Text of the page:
For our weekend political readers:
MAKE VOTING MANDATORY
“The U.S. prides itself as the beacon of democracy, but it’s very likely no U.S. president has ever been elected by a majority of American adults,” writes former budget director Peter Orszag.
“It’s our own fault — because voter participation rates are running below 60 percent, a candidate would have to win 85 percent or more of the vote to be elected by a majority,” Orszag laments in his latest Bloomberg column.
He notes that Australia and more than two dozen other countries mandate voting, but could the idea catch on in America?
Political scientists Lisa Hill and Jonathon Louth of the University of Adelaide report that “turnout rates among the voting age population in Australia have remained consistently high and against the trend of steadily declining voting participation in advanced democracies worldwide.”
Mandatory voting requires people to vote and punishes non-voters with a fine. In Australia, the penalty starts small and rises significantly for those who repeatedly fail to vote.
Read here for more of Orszag’s arguments.
HISPANIC VOTERS ON THE RISE
Since 1992, the percentage of Hispanic voters has quadrupled in the overall electorate while the percentage of white voters is shrinking, says the Washington Post.
In 1992, 87 percent of the electorate was white, according to exit polls. Sixteen years later, whites made up just 74 percent of all voters. (The number of white voters as a percentage of the overall electorate has dropped in each of the four elections since 1992.)
Over that same time period, Hispanic voters have quadrupled as a percentage of the overall electorate — going from 2 percent in 1992 to 9 percent on 2008. (Black voters have grown more marginally — from 8 percent in 1992 to 13 percent in 2008 — while Asian-Americans have largely stayed stagnant.)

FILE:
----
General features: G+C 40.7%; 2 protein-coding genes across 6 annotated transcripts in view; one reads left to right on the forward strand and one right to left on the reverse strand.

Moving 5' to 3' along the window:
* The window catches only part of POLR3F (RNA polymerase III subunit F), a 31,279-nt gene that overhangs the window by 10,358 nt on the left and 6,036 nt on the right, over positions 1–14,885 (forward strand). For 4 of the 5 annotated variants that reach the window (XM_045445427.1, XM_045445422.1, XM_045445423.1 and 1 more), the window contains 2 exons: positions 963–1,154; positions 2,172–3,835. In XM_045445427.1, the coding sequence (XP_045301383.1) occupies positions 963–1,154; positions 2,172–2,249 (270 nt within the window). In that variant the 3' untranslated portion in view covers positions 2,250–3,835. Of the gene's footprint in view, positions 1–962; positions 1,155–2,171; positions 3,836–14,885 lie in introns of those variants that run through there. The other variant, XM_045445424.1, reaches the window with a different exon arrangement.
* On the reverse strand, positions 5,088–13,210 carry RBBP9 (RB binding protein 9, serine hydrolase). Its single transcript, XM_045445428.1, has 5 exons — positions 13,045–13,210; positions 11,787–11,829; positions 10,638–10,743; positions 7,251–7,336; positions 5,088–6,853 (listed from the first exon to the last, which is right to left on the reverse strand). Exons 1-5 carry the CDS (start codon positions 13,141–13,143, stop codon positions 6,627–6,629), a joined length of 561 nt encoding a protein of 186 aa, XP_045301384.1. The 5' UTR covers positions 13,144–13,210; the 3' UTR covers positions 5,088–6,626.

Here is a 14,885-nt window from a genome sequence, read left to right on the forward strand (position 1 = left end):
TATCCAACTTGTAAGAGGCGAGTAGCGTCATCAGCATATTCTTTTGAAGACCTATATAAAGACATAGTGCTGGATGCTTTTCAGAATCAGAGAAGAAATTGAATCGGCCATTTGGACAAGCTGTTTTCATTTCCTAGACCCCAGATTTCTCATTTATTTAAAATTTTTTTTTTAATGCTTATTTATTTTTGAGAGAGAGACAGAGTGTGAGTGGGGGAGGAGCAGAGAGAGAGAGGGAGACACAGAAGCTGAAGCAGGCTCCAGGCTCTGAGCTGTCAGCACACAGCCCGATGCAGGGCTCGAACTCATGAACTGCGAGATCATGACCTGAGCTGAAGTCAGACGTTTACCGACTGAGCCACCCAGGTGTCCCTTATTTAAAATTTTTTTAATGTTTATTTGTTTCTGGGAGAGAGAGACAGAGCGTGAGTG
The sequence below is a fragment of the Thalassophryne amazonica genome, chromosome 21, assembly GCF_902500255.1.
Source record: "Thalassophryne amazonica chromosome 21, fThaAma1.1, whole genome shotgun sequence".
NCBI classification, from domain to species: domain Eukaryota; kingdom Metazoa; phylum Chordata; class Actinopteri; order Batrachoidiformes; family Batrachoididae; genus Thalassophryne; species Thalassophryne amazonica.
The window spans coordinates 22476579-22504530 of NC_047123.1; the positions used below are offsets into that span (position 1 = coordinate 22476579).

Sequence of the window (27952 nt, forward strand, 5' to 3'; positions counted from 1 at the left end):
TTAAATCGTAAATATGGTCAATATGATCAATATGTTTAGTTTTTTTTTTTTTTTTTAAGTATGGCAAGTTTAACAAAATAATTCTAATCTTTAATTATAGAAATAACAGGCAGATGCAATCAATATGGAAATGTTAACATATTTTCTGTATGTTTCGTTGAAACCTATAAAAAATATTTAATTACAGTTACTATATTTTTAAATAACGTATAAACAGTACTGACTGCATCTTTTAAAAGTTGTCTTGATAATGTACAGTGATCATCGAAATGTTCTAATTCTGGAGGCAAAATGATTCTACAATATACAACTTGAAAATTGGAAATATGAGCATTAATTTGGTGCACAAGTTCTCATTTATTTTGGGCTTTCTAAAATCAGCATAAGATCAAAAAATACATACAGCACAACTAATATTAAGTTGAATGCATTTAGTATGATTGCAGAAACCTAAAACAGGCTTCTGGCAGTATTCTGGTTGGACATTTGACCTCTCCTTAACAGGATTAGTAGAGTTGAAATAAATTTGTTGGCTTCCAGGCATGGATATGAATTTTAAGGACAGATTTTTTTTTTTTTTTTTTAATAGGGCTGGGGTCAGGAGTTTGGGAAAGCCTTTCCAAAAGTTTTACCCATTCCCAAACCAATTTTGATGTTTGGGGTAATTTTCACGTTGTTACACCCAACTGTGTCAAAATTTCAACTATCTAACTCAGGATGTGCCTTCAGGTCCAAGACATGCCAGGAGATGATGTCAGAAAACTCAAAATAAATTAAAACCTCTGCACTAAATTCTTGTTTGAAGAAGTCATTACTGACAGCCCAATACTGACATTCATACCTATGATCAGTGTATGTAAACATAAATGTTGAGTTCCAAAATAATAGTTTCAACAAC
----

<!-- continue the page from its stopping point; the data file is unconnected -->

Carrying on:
What all of that means is that, as the electorate has grown increasingly more diverse, Republicans voters remain largely white.
And as the story notes in the on-line column, The Fix, Hispanics have voted heavily Republican in the past, but with strong support for “Obamacare” and the president’s immigration policy that support could shift.
Republicans literally cannot afford to let Hispanics become reliably Democratic. At some point in the future — given current demographic trends — Republicans could win virtually every single white vote in the country and not be able to win a national election.
Check out the supporting data and read more about what the Republican strategy must be to “bend the curve among Hispanic voters” at this link.
COULD BASEBALL SABERMETRICS SYSTEM WORK FOR POLITICAL CAMPAIGNS?
Sabermetrics is a statistical analysis system used in baseball that evolved after Bill James began publishing his “number-crunching” abstracts in 1977. The movie and book “Moneyball” was based on Oakland A’s general manager Billy Beane’s use of sabermetrics to run his low-budget team, and a Huffington Post story says James believes heavy data analysis could work in campaigns, especially for candidates who are being outspent.
That’s because much of what James has to offer candidates facing financial deficits is quirky and unconventional. Often it involves throwing the traditional campaign playbook out the window.